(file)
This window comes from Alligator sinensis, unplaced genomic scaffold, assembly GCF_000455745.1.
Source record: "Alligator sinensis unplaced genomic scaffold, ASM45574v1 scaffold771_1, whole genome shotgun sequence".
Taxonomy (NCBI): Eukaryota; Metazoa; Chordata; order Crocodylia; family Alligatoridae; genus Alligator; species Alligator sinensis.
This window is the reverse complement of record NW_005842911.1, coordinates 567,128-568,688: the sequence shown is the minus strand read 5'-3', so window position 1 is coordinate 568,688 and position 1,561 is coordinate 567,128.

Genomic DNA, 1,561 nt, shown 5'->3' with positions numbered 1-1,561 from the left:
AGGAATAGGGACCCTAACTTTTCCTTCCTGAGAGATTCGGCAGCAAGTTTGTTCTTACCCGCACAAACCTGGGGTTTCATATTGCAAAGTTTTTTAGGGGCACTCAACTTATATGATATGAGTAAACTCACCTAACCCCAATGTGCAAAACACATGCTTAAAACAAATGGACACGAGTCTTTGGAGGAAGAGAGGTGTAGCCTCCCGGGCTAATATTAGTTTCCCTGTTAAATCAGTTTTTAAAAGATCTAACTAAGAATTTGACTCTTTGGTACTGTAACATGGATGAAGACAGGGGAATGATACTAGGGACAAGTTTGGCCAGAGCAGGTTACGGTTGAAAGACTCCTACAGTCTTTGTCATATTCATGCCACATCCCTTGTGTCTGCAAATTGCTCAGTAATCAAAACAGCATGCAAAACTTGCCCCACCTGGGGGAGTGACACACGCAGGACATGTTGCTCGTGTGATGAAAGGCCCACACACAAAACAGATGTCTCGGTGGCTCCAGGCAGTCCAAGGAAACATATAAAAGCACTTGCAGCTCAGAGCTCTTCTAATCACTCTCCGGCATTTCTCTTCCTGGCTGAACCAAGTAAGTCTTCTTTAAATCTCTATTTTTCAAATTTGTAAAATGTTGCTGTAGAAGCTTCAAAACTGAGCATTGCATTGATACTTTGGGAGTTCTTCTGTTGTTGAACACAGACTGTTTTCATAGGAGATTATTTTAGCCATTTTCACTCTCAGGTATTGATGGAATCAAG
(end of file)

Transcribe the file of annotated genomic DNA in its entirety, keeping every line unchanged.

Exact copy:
This window comes from Alligator sinensis, unplaced genomic scaffold, assembly GCF_000455745.1.
Source record: "Alligator sinensis unplaced genomic scaffold, ASM45574v1 scaffold771_1, whole genome shotgun sequence".
Taxonomy (NCBI): Eukaryota; Metazoa; Chordata; order Crocodylia; family Alligatoridae; genus Alligator; species Alligator sinensis.
This window is the reverse complement of record NW_005842911.1, coordinates 567,128-568,688: the sequence shown is the minus strand read 5'-3', so window position 1 is coordinate 568,688 and position 1,561 is coordinate 567,128.

Genomic DNA, 1,561 nt, shown 5'->3' with positions numbered 1-1,561 from the left:
AGGAATAGGGACCCTAACTTTTCCTTCCTGAGAGATTCGGCAGCAAGTTTGTTCTTACCCGCACAAACCTGGGGTTTCATATTGCAAAGTTTTTTAGGGGCACTCAACTTATATGATATGAGTAAACTCACCTAACCCCAATGTGCAAAACACATGCTTAAAACAAATGGACACGAGTCTTTGGAGGAAGAGAGGTGTAGCCTCCCGGGCTAATATTAGTTTCCCTGTTAAATCAGTTTTTAAAAGATCTAACTAAGAATTTGACTCTTTGGTACTGTAACATGGATGAAGACAGGGGAATGATACTAGGGACAAGTTTGGCCAGAGCAGGTTACGGTTGAAAGACTCCTACAGTCTTTGTCATATTCATGCCACATCCCTTGTGTCTGCAAATTGCTCAGTAATCAAAACAGCATGCAAAACTTGCCCCACCTGGGGGAGTGACACACGCAGGACATGTTGCTCGTGTGATGAAAGGCCCACACACAAAACAGATGTCTCGGTGGCTCCAGGCAGTCCAAGGAAACATATAAAAGCACTTGCAGCTCAGAGCTCTTCTAATCACTCTCCGGCATTTCTCTTCCTGGCTGAACCAAGTAAGTCTTCTTTAAATCTCTATTTTTCAAATTTGTAAAATGTTGCTGTAGAAGCTTCAAAACTGAGCATTGCATTGATACTTTGGGAGTTCTTCTGTTGTTGAACACAGACTGTTTTCATAGGAGATTATTTTAGCCATTTTCACTCTCAGGTATTGATGGAATCAAG